Adaptive Expertise: Studying STEM Learning in an Out-of-School Program Februrary 2013
Everyone agrees that schools need to do a much better job of
preparing students for learning and work in science, technology,
engineering and mathematics (STEM) disciplines. Unfortunately,
discussions of STEM learning are too often driven by scores on
large-scale standardized tests, argues Lee Martin, assistant professor
in the School of Education.
Martin, who studies people’s efforts to enhance their own
learning environments, with a particular focus on mathematical
thinking and learning, would rather the focus be on attributes
that indicate an “ability to learn and innovate in novel
contexts,” or adaptive expertise.
“We need to provide youth with STEM education that goes beyond
the acquisition of knowledge and skills,” said Martin. “It must
also build confidence, perseverance, curiosity, and the ability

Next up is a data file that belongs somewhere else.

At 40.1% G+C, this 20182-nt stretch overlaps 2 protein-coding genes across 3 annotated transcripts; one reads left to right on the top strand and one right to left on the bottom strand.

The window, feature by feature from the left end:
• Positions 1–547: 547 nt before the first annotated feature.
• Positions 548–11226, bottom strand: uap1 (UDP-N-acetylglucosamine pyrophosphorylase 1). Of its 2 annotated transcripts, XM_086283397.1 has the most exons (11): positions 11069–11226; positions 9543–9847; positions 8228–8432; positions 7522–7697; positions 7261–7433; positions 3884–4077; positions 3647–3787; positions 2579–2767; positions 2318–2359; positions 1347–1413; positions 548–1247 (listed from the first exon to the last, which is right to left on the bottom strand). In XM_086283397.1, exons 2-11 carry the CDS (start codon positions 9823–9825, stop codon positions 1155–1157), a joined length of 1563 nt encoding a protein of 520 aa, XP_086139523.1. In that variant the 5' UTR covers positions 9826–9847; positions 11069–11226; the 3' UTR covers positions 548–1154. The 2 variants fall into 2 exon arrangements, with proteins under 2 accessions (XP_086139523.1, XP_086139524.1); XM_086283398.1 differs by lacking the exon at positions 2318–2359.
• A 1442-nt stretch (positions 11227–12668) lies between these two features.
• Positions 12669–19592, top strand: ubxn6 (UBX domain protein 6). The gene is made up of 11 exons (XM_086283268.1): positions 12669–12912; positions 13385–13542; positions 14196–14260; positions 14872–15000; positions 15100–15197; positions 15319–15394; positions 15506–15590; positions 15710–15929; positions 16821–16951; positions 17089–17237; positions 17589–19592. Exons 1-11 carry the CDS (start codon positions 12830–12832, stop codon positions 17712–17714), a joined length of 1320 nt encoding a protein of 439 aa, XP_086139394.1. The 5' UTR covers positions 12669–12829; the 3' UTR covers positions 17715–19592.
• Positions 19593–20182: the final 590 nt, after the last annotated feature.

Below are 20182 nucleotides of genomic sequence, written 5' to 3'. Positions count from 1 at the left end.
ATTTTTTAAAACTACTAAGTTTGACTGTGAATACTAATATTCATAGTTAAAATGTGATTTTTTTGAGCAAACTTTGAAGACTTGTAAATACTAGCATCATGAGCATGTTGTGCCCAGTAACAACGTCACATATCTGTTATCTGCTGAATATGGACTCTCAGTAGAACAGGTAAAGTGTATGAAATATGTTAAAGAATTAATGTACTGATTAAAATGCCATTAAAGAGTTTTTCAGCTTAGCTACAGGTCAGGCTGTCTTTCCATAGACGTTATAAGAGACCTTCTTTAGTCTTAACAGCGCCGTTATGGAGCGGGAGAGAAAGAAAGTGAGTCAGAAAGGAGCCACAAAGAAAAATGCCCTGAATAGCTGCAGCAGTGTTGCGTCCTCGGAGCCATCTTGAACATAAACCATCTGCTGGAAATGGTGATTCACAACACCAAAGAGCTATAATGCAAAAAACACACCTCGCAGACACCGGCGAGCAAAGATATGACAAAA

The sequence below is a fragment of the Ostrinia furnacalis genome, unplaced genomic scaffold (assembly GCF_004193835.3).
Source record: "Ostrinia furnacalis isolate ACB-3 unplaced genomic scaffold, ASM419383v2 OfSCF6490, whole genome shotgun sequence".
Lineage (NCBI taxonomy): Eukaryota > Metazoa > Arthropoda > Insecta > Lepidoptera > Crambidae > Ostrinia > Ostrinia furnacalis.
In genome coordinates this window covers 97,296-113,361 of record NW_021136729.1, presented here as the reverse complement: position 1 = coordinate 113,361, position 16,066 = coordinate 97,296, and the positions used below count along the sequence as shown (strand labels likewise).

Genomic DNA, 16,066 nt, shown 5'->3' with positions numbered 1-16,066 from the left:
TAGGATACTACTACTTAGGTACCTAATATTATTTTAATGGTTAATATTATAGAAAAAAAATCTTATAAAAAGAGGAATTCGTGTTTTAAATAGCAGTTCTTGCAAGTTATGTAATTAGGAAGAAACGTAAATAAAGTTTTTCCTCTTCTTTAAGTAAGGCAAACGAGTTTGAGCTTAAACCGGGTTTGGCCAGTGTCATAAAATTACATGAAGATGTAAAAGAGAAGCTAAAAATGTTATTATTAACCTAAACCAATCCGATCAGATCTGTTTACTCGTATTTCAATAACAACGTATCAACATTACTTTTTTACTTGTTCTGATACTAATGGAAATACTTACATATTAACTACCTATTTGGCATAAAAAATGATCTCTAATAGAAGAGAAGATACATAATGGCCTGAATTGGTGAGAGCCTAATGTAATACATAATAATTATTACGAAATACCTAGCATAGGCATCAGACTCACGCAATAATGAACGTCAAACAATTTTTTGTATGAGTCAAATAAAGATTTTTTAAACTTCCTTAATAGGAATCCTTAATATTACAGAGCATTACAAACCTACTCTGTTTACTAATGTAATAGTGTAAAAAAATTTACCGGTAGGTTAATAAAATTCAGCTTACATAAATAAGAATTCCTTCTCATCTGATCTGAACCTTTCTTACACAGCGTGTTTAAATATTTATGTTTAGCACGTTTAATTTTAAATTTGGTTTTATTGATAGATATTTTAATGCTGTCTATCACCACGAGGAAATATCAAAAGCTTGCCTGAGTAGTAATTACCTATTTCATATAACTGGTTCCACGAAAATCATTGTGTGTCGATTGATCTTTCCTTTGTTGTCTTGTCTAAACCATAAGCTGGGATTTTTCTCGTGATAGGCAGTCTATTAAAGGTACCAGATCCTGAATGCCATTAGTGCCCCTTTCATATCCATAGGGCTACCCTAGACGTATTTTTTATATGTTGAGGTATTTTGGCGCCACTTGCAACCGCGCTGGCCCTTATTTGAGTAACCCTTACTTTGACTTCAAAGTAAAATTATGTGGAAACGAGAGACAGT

to plan and adapt in complex projects. These are attributes
essential in STEM, but also in art, design and other occupations,
as well as in everyday life.”
With a small grant from the Spencer Foundation for his project
“Adaptive Expertise in ‘Do-It-Yourself’ Engineering Design
Projects,” Martin is studying the development of adaptive
expertise in an out-of-school engineering and design club in
which 12-18 year olds work with adult mentors to complete
projects of their own choosing. Past projects range from an
animated cardboard diorama to a ride-on flight stimulator.
According to Martin, the program under study has a number of
characteristics that research has shown can foster the
development of adaptive expertise, including “the ability to
develop knowledge in response to problems; frequent opportunities
for sharing, reflection and critique; and an emphasis on
experimentation and conceptual understanding.
Martin aims to understand when and how youth respond or adapt
over time to impasses that arise during their projects as well as
how youth talk about themselves as participants in STEM thinking,
learning and doing. He also hopes to create and define new
measures for adaptive expertise, particularly in informal
“Ultimately, my study will document how adaptive expertise
develops, provide concrete hypotheses about how it can be
fostered, and document how youth become connected to a community
of STEM learners,” said Martin.